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Br J Anaesth. 1998 Feb;80(2):174-82.

Influence of 0.1 minimum alveolar concentration of sevoflurane, desflurane and isoflurane on dynamic ventilatory response to hypercapnia in humans.

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Department of Anesthesiology, Leiden University Medical Centre, The Netherlands.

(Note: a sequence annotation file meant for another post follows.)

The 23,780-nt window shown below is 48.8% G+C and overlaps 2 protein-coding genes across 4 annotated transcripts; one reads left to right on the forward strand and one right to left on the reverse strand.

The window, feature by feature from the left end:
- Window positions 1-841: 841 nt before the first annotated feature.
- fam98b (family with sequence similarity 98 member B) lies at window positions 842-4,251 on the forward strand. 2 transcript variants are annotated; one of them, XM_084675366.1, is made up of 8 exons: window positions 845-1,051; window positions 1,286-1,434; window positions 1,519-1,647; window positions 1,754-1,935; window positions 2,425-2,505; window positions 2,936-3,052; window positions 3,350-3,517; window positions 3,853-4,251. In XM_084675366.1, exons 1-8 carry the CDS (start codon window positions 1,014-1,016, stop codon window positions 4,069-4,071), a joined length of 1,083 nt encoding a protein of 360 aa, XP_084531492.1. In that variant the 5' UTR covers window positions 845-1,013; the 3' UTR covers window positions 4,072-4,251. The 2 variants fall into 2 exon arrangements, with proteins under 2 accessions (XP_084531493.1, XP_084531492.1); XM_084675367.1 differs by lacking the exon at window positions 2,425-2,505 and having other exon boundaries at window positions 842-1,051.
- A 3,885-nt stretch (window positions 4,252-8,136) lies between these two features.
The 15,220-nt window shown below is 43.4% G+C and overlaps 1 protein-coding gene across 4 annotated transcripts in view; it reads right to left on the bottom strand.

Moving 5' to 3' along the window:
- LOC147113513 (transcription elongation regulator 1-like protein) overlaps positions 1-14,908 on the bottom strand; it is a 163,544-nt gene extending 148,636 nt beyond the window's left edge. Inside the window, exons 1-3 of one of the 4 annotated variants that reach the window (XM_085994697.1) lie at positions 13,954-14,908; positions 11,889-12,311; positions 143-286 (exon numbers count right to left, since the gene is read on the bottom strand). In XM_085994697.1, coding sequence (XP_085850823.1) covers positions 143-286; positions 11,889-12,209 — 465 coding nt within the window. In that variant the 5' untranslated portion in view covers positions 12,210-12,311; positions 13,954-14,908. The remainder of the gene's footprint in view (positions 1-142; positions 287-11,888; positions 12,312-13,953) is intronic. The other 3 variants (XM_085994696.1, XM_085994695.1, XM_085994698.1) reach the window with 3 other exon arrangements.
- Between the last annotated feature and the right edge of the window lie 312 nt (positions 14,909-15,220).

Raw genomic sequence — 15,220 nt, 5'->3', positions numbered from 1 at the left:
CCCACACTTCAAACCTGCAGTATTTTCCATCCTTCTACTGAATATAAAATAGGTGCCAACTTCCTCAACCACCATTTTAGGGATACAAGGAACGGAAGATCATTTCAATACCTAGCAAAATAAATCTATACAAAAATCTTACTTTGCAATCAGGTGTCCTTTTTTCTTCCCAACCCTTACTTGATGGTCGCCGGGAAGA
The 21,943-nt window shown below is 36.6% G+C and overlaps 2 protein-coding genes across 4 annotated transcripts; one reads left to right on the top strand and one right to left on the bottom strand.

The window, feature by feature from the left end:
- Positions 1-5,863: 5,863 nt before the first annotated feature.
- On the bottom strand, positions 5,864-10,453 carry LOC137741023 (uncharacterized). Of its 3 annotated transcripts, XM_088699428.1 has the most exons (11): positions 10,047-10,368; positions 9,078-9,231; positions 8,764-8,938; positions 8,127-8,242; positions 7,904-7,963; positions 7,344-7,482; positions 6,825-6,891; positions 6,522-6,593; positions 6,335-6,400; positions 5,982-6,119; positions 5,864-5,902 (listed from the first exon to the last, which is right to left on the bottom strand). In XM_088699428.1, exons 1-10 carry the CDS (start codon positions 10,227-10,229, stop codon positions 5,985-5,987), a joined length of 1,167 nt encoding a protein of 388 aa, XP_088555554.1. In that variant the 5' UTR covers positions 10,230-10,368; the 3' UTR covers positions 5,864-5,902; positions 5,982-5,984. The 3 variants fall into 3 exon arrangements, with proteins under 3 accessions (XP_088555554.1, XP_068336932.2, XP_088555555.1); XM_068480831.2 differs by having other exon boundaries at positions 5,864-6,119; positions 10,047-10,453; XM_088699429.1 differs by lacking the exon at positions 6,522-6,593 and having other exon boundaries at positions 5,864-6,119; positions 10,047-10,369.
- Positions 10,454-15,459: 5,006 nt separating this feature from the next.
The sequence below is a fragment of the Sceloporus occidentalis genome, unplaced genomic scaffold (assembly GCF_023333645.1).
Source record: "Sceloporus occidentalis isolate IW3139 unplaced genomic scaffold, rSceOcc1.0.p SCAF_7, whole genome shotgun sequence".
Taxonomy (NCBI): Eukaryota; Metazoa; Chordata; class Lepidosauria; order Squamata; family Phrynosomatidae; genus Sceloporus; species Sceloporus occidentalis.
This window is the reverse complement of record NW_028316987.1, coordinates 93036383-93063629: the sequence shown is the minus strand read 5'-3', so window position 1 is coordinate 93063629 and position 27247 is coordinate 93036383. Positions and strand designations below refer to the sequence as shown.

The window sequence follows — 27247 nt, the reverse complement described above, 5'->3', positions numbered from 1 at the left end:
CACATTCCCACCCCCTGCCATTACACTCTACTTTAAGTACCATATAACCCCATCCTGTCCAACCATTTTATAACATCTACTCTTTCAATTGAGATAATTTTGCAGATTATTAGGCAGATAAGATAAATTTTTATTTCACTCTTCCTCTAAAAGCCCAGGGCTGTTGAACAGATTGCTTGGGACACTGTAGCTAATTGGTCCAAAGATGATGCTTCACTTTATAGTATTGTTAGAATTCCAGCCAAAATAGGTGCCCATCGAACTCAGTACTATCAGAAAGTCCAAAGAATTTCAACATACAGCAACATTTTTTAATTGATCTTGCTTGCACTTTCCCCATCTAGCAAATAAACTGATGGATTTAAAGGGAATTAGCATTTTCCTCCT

To assess the effects and site of action of a sub-anaesthetic concentration of isoflurane, desflurane and sevoflurane (0.1 minimum alveolar concentration (MAC)) on respiratory control, we measured the ventilatory response to square wave changes in PE1CO2 against a background of normoxia. Using the computer steered "end-tidal forcing system", 2 min of steady state ventilation were followed by a step increase in PE1CO2 (1-1.5 kPa). This level was maintained for 8 min, followed by a step decrease to the original value for another 8 min. Each hypercapnic response was separated into a fast, peripheral component and a slow, central component, characterized by a time constant, carbon dioxide sensitivity, time delay and off-set. We studied 25 healthy volunteers; they performed 2-3 studies without and 2-3 studies during inhalation of the anaesthetic agent. Level of sedation was scored using a subjective seven-point scale from 0 (= alert and awake) to 6 (unrousable). In the isoflurane (16 subjects, 33 control, 37 drug studies) and sevoflurane (15 subjects, 40 control, 41 drug studies) studies, peripheral carbon dioxide sensitivity was reduced by approximately 45% and approximately 27% (ANOVA, P < 0.05 vs control), respectively, without affecting central carbon dioxide sensitivity or apnoeic threshold. In the desflurane study (16 subjects, 36 control, 37 drug studies), no significant effect was observed for any of the variables measured. A significant relation was observed between sedation score and change from control in central carbon dioxide sensitivities in the isoflurane and desflurane studies and in the change in the ratio peripheral carbon dioxide sensitivity over total carbon dioxide sensitivity in the sevoflurane studies. At the highest level of sedation observed (score 3-arousal state comparable with "light sleep"--in three subjects) these latter variables differed significantly from those in the other observed sedation levels (scores 1 and 2-a state of drowsiness). We conclude that 0.1 MAC of isoflurane and sevoflurane depressed the peripheral chemoreflex loop, without affecting the central chemoreflex loop. Desflurane at the same MAC showed no effect on peripheral and central carbon dioxide sensitivity. When the level of sedation was considered, our data suggested that at levels of sedation comparable with sleep, a depressive effect of all three anaesthetics was observed on the central chemoreflex loop.

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